Liz: There is almost an embarrassing volume of ingredients. The platters are so voluminous that they take up the entire length of a long table. You can order as many different things as you want and it is all-inclusive. We ordered all types of veggies from bok choy to three different kinds of mushrooms to Chinese cabbage. There are lots of different meat options as well but I prefer the beef. The best noodles to order (in my opinion) are the udon as they have a perfect chewiness that contrasts with the crisp bok choy and the savory meat.
Ashley: The all-you-can-eat option is a definite plus. The variety of ingredients is excellent and the quality is good. Most of the meats and noodles are frozen and not fresh, but I have never been disappointed with the taste. In fact, I like my udon noodles “al dente” so having them start out frozen usually allows me to take them out before they get too soft. My classic order includes beef, udon noodles, rice noodles, fried tofu, tofu skins, cabbage, and watercress.
Liz: As this was the first place I ever went for hot pot, it will always hold a special place in my heart. Even the quirks I’ve grown to love; however, I don’t think anyone would come to this restaurant for the atmosphere. The air is filled with the smell of hot oil that sticks to your clothing. It is not set up to make the guests feel pampered. Women are hand-rolling the dumplings in plain sight of the diners and about two steps from the bathroom.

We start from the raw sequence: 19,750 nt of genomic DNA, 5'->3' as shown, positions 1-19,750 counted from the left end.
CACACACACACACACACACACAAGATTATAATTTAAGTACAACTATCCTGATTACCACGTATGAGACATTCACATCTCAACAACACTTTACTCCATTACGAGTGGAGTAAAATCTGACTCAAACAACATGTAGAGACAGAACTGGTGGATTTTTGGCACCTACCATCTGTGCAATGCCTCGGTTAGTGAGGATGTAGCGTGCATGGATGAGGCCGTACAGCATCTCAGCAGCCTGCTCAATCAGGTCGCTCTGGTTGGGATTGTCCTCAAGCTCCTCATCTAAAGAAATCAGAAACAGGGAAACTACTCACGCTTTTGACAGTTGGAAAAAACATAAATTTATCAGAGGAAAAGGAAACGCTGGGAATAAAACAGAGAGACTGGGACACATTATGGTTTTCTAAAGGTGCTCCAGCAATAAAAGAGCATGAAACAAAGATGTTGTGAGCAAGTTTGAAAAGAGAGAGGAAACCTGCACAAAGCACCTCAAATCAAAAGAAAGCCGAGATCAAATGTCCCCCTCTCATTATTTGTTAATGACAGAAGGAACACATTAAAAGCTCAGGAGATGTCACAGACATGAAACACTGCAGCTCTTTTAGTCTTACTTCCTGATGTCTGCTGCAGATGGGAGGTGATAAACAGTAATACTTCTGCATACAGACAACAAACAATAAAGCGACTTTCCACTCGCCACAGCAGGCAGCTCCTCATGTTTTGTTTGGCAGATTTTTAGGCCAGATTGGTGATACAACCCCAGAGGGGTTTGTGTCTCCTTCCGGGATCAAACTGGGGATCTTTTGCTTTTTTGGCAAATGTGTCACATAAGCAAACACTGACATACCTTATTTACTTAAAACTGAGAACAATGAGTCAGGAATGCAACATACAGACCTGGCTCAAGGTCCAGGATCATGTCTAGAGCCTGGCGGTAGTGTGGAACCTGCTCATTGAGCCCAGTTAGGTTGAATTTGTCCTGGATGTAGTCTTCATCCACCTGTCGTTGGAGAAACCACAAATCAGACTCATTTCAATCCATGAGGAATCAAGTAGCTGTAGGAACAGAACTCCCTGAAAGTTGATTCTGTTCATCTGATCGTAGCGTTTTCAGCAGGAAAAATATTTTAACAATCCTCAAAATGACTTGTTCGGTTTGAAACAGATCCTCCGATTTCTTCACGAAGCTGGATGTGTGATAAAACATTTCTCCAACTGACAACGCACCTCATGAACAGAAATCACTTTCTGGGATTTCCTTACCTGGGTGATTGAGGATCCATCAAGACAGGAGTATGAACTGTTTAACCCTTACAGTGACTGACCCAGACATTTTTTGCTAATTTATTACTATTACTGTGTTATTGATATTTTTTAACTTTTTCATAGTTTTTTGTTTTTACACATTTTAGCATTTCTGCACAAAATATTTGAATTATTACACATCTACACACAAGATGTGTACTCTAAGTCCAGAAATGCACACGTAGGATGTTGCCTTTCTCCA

Ashley: This is definitely not the place to take a first date or anybody you’re trying to impress. What I love about the atmosphere here is being there with my group of friends. It's a small establishment and certainly doesn’t cater to a highly discerning clientele.
Liz: It's a bit of an effort to get anyone to pay attention to you here. We often had to gesticulate wildly to get the server to come to our table so we could order more ingredients. Still, no one was rude and whether we ended up actually getting the ingredients we ordered, we enjoyed what we got.
Ashley: If the restaurant is busy, it can definitely be difficult to get the server’s attention after your initial order. The ingredients come out one-by-one (not multiple ingredients on the same plate), so you may not get everything you wanted at the same time. There is a definite language barrier as well, although the servers are patient and kind and I always got what I asked for in the end.
Liz: Out of all the broths we tried, this place has the spiciest by far—and that’s a good thing! The maroon red vat of boiling hot oil and water with visible hot peppers and spices floating in it is the quintessential broth that hot pot should be. As a word of warning, because of the broth’s spiciness, you may want to be careful to not leave your food items in there too long. I found that the ingredients left in over a minute or so completely soaked up the spicy oil and were so hot, they made my eyes water.